Intermoney | Last week, the Chinese authorities intentionally leaked their consultations to limit rare earth exports in order to see the effects on the armaments sector of rivals such as the United States. In particular, China focused on the production of the F-35 fighter-bomber, which requires 417 kilograms of rare earths for its manufacturing. Furthermore, the Chinese government was exploring how long it would take the US, or any country with which it has a dispute, to find an alternative source to China’s rare earths.
At this point, surprisingly, the key is not so much in the gross supply of the rare earths since, although China controls 80% of global production, in the last 5 years the Chinese industry’s consumption has been so big that the country has had to import from the US and Myanmar. Thus, the relevant key lies in the fact that China is a major player in the polluting process of refining rare earths, an area in which it currently has the capacity to condition the global supply of a strategic raw material.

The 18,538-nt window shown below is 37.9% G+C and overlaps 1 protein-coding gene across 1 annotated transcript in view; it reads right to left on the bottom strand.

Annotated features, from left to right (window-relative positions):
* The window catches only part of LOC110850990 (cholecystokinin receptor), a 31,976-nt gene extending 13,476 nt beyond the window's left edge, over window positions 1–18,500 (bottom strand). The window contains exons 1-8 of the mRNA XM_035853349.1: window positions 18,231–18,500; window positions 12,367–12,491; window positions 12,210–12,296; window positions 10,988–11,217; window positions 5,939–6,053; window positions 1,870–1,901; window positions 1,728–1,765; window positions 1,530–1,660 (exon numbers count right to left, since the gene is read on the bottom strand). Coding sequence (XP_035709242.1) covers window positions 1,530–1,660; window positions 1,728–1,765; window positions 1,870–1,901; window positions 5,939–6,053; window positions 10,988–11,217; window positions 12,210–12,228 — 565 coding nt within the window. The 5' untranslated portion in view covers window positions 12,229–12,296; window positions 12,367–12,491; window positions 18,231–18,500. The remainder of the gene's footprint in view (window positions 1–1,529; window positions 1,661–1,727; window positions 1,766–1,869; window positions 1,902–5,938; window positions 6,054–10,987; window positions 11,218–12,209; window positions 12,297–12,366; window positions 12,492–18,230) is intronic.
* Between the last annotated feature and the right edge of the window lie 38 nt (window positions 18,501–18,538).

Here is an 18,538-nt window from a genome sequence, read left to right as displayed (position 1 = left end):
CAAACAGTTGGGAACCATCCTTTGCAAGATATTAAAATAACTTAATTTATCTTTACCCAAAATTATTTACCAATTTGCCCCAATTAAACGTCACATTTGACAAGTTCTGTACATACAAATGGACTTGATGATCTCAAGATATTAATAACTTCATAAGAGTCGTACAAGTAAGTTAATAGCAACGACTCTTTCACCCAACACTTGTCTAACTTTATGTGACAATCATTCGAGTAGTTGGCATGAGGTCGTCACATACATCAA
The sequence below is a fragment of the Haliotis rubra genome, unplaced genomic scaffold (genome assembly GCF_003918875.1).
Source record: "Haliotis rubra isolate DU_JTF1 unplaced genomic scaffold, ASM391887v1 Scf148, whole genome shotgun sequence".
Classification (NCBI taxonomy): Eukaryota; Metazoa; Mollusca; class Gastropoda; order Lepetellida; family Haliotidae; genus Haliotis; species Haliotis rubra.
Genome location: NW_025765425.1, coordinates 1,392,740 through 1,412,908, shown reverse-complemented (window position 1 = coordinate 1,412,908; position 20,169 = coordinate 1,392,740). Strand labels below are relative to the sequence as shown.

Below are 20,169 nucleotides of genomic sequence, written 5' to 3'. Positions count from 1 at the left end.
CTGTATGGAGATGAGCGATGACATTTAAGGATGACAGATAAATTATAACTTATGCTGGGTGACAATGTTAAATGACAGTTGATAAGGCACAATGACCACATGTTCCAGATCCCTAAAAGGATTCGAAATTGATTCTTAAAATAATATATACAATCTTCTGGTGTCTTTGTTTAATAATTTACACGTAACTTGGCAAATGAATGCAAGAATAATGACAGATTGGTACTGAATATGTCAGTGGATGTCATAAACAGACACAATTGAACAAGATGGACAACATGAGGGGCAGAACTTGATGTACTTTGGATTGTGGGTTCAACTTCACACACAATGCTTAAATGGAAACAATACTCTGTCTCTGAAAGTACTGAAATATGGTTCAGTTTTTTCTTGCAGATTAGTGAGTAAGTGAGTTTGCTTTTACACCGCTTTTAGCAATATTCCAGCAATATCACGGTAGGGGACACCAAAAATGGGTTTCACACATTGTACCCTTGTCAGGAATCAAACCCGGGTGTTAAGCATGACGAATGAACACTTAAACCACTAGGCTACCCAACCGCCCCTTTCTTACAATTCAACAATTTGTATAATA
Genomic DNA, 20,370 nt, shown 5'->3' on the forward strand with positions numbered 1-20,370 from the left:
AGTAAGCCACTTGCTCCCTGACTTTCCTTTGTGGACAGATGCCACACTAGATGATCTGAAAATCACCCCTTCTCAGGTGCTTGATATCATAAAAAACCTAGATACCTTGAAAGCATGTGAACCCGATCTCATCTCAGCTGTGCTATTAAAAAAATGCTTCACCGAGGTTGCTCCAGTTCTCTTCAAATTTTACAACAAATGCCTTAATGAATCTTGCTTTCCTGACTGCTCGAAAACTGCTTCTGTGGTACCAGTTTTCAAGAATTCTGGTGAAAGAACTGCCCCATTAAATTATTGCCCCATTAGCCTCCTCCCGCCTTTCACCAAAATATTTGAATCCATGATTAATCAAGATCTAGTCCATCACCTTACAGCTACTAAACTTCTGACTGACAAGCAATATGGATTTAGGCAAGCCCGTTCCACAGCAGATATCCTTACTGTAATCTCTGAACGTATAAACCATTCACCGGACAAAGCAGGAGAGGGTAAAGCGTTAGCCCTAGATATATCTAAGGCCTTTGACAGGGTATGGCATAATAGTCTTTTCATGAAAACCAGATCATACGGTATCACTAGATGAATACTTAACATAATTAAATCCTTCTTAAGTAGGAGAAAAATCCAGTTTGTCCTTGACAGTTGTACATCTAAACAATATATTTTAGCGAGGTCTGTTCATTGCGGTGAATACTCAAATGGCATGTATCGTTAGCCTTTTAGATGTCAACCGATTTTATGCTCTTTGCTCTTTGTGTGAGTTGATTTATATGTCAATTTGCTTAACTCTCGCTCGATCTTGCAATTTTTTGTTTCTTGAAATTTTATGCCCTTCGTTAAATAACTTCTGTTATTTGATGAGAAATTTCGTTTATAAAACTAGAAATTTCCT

Against this background, we believe that China will manage rare earths as a new weapon, but will be cautious to ensure that restrictions on their access or prices do not generate a crisis like the one caused by crude oil in the seventies of the last century. At the end, these rare earths are as important as oil was back then because without them, semiconductors and other key elements of the technological goods that surround us cannot be manufactured, but neither can automobiles or renewable energy equipment, among other goods. However, it must be recognized that China’s dominance in this industry will eventually prove to be short-lived, as major consumers will find more reliable alternatives to the supply of so-called rare earths.